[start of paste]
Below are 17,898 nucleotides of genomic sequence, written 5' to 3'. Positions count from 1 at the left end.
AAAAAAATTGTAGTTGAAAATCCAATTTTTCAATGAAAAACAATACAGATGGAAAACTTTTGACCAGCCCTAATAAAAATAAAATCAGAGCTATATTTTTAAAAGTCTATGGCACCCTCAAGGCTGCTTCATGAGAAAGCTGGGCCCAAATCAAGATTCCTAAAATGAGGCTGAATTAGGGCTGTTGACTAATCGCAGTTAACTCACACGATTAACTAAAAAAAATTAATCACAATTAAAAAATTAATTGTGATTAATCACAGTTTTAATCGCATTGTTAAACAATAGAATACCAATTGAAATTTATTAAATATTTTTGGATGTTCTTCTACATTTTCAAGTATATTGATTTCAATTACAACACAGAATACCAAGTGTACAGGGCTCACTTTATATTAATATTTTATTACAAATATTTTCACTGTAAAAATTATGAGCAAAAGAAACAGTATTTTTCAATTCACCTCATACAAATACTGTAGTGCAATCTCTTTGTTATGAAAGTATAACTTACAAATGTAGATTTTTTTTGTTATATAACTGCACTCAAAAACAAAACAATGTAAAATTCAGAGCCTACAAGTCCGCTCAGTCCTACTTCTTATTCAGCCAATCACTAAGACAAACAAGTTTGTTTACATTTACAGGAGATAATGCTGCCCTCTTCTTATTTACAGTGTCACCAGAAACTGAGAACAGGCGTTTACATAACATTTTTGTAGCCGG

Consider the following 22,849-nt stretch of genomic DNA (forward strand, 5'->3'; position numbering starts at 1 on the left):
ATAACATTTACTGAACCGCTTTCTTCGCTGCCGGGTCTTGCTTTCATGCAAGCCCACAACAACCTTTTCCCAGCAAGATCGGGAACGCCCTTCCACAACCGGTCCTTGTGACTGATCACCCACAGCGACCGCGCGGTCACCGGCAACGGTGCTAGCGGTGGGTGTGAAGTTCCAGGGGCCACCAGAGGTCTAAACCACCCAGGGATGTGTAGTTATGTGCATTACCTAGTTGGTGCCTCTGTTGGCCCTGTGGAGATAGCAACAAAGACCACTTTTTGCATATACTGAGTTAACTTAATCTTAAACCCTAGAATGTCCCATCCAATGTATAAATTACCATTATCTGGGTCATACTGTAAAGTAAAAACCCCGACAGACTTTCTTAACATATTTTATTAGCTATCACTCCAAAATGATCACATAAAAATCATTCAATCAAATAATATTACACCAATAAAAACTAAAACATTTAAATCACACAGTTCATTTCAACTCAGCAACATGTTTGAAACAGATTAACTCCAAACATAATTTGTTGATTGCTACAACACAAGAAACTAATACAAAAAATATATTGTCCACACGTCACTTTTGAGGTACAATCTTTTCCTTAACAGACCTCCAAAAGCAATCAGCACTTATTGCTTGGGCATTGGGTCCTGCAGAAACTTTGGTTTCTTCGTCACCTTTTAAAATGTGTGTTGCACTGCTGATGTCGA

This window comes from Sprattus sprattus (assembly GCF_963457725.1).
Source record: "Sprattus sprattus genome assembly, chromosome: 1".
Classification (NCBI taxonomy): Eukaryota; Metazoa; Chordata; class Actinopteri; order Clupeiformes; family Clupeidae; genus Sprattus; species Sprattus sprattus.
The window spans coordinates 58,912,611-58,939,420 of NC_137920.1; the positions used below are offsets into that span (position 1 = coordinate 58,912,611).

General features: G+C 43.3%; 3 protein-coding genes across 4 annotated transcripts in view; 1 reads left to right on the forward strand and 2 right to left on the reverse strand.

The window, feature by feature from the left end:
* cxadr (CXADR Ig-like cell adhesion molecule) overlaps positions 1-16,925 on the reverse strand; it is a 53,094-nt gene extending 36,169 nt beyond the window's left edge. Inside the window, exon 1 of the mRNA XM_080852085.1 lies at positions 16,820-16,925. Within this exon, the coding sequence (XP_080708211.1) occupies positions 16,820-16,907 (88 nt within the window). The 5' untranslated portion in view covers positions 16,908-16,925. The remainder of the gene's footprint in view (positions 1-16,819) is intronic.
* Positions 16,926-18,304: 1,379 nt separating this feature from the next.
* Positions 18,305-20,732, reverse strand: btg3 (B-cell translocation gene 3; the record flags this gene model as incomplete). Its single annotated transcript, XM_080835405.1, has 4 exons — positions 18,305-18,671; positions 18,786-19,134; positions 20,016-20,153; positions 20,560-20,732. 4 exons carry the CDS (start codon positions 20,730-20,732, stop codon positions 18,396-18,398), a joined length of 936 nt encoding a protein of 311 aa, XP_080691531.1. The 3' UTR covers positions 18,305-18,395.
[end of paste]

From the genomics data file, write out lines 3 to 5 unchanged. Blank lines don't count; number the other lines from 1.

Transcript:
Consider the following 22,849-nt stretch of genomic DNA (forward strand, 5'->3'; position numbering starts at 1 on the left):
ATAACATTTACTGAACCGCTTTCTTCGCTGCCGGGTCTTGCTTTCATGCAAGCCCACAACAACCTTTTCCCAGCAAGATCGGGAACGCCCTTCCACAACCGGTCCTTGTGACTGATCACCCACAGCGACCGCGCGGTCACCGGCAACGGTGCTAGCGGTGGGTGTGAAGTTCCAGGGGCCACCAGAGGTCTAAACCACCCAGGGATGTGTAGTTATGTGCATTACCTAGTTGGTGCCTCTGTTGGCCCTGTGGAGATAGCAACAAAGACCACTTTTTGCATATACTGAGTTAACTTAATCTTAAACCCTAGAATGTCCCATCCAATGTATAAATTACCATTATCTGGGTCATACTGTAAAGTAAAAACCCCGACAGACTTTCTTAACATATTTTATTAGCTATCACTCCAAAATGATCACATAAAAATCATTCAATCAAATAATATTACACCAATAAAAACTAAAACATTTAAATCACACAGTTCATTTCAACTCAGCAACATGTTTGAAACAGATTAACTCCAAACATAATTTGTTGATTGCTACAACACAAGAAACTAATACAAAAAATATATTGTCCACACGTCACTTTTGAGGTACAATCTTTTCCTTAACAGACCTCCAAAAGCAATCAGCACTTATTGCTTGGGCATTGGGTCCTGCAGAAACTTTGGTTTCTTCGTCACCTTTTAAAATGTGTGTTGCACTGCTGATGTCGA

This window comes from Sprattus sprattus (assembly GCF_963457725.1).